I do see a fit on the second line with Phil Danault and either Iafallo or Moore offensively. But given that line’s defensive responsibilities, it’s hard to see a fit for Kaliyev. He isn’t the kind of player you want starting in the defensive zone for most of his shifts.
With other young forwards, and particularly goal scorers, like Samuel Fagemo and Martin Chromiak pushing for a spot soon. Kaliyev could become an expendable asset. Something used to improve in other areas or shed a bad contract.
Perhaps the most optimistic part of Kaliyev’s future in Los Angeles is the coaching staff’s apparent faith in him. When asked about Kaliyev’s future with the Kings McLellan was clear that he still believed in Kaliyev.
“I think Arthur Kaliyev can be an impactful NHL player, and not only can be, but we need him to be,” said McLellan on Kaliyev’s future. “And it’s our job as (a) coaching staff to get him there, development team, everybody else to get him there. And we’ll do everything in our power to get him there, we need him there. And the other side of the coin is his participation and I think he’d be open to that.”
Yes, you can view that as McLellan just saying the right things and not dogging one of his young players. But when you compare that statement to what he says about other prospects like Rasmus Kupari and Jaret Anderson-Dolan, it’s evident that he still has a lot of faith in Kaliyev.
That belief alone can go a long way for a young player like Kaliyev and should an opportunity present itself, I imagine Kaliyev will have a chance to take it.
And I think that chance comes on the third line. I just gave the pessimistic view of why that line can’t work, but I’ll play devil’s advocate and give a few reasons why it can.
Assuming Quinton Byfield centers the third line and Vilardi is on the opposite wing, there is a potential fit there.
That is a massive line, Kaliyev would be the smallest player at 6-foot-2, 209 pounds. Physically, those three would be a lot to handle. If they get a cycle going, good luck taking the puck from them.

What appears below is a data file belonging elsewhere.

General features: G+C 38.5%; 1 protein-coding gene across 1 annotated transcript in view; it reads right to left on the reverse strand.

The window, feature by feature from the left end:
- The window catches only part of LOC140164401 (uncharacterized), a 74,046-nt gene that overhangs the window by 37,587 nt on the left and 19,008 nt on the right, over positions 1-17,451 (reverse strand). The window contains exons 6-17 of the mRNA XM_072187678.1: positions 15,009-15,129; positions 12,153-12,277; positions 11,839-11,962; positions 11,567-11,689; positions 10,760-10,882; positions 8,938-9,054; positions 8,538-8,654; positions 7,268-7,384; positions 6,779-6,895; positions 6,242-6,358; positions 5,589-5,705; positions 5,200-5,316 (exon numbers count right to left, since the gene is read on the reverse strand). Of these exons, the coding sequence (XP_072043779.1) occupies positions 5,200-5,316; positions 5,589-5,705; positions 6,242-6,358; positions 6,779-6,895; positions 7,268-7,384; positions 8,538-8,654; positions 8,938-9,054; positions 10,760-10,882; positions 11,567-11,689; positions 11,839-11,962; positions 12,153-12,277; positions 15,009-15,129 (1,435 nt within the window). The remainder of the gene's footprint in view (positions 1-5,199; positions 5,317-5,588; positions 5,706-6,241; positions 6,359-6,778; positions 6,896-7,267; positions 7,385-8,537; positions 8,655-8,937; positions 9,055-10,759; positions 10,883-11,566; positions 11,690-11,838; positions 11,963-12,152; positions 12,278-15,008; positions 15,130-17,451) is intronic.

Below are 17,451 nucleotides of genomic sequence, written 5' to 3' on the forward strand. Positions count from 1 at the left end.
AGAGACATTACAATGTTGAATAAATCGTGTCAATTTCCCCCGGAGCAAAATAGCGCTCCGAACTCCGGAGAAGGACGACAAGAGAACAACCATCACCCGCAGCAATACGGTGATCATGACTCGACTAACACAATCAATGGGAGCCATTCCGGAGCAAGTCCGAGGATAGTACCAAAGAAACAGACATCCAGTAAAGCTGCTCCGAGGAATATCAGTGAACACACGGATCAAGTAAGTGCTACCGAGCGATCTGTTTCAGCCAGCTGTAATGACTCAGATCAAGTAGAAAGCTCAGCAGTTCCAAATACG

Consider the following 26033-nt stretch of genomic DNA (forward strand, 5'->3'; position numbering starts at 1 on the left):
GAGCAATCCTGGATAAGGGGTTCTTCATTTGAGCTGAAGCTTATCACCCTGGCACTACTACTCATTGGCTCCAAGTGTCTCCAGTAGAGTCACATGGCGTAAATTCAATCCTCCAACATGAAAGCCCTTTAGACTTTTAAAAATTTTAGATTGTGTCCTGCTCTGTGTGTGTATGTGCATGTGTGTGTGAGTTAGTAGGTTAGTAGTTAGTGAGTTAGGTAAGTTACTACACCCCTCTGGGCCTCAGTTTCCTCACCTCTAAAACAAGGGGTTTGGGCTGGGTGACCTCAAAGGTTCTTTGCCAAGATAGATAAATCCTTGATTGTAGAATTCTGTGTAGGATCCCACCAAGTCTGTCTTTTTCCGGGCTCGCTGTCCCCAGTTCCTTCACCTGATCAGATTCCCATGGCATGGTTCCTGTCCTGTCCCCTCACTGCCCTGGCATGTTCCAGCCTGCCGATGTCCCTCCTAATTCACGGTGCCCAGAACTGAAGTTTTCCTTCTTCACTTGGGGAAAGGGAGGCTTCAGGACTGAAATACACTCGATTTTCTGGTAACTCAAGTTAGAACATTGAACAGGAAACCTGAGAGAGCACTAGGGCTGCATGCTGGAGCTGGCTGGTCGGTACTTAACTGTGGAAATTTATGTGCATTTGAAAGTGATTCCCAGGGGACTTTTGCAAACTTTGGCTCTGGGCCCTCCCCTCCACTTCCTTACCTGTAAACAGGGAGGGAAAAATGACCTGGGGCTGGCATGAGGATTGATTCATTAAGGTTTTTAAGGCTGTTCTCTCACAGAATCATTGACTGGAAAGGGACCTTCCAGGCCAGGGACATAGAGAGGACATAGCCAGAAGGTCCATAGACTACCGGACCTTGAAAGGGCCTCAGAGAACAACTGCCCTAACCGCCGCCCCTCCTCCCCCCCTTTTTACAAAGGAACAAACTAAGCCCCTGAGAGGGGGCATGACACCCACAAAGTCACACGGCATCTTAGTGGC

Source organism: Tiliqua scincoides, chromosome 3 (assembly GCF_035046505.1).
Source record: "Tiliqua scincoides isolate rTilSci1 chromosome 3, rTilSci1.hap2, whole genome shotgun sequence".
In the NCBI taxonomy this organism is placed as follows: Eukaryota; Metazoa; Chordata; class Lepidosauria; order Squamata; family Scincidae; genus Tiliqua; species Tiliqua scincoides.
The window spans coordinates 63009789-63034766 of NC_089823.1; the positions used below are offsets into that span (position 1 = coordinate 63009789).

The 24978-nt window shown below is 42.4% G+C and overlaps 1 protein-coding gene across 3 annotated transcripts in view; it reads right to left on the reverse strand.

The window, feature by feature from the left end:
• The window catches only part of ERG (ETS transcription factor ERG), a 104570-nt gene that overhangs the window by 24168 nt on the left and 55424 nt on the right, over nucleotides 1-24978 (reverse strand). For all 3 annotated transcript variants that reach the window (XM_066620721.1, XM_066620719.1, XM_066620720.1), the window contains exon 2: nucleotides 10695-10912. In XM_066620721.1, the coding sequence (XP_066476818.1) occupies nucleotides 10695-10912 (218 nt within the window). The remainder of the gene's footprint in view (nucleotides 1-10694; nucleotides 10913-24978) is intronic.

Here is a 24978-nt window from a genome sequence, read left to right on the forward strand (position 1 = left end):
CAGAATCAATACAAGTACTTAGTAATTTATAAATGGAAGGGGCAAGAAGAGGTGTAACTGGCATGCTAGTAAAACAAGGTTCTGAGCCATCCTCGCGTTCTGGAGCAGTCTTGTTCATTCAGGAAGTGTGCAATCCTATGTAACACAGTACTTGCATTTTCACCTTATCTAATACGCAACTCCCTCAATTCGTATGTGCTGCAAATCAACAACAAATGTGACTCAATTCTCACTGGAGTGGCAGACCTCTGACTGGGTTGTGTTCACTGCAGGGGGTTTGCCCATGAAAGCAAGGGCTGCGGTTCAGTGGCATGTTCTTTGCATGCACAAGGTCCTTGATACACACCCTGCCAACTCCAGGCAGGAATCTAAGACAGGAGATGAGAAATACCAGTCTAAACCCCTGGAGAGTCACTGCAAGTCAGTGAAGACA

The biggest “if” for me would be Vilardi and Kaliyev combining on a line. Their skating together would be a concern. But another summer of improvement from both and a high-end skater in Byfield up the middle should make that workable.
The other concern is having two shooters on a line. However, in an episode of Inside the Play with Jim Fox, Vilardi said he can adapt his game to who he is playing with. Pointing out that in Ontario with Martin Frk, he was more of a passer.
If you believe that statement from Vilardi, and he can adapt his game to become more of a creator, that line has a lot of potential.
Byfield as the puck carrier and puck hound, Vilardi as the play driver and Kaliyev as the trigger man could definitely work.
That’s placing a lot of faith in some big “ifs” though.
There’s also the guarantee of power-play goals from Kaliyev to leave you optimistic. His shot is world-class and will always be a threat on the man advantage. Regardless of five-on-five usage, he’ll score on the power play.
An Important Season Ahead:
One thing is for sure, this is going to be a huge season for Kaliyev. It could be the season that determines his future in Los Angeles.
Given both the pessimistic and optimistic views on Kaliyev’s season ahead. I can see either happening.
I wouldn’t be shocked to see him struggle to adapt in the top nine and end up on the fourth line for another season. And I can see that third line with him, Byfield and Vilardi finding chemistry and becoming a game changer for the Kings.
It’s difficult to project next season for Kaliyev. Another season with double-digit goals is a minimum. But his ceiling is so hard to predict. I wouldn’t call it likely, but a 30-goal campaign from him wouldn’t shock me. Nor would another 10-15 goal campaign.
The projection for Kaliyev really comes down to your individual belief in the player.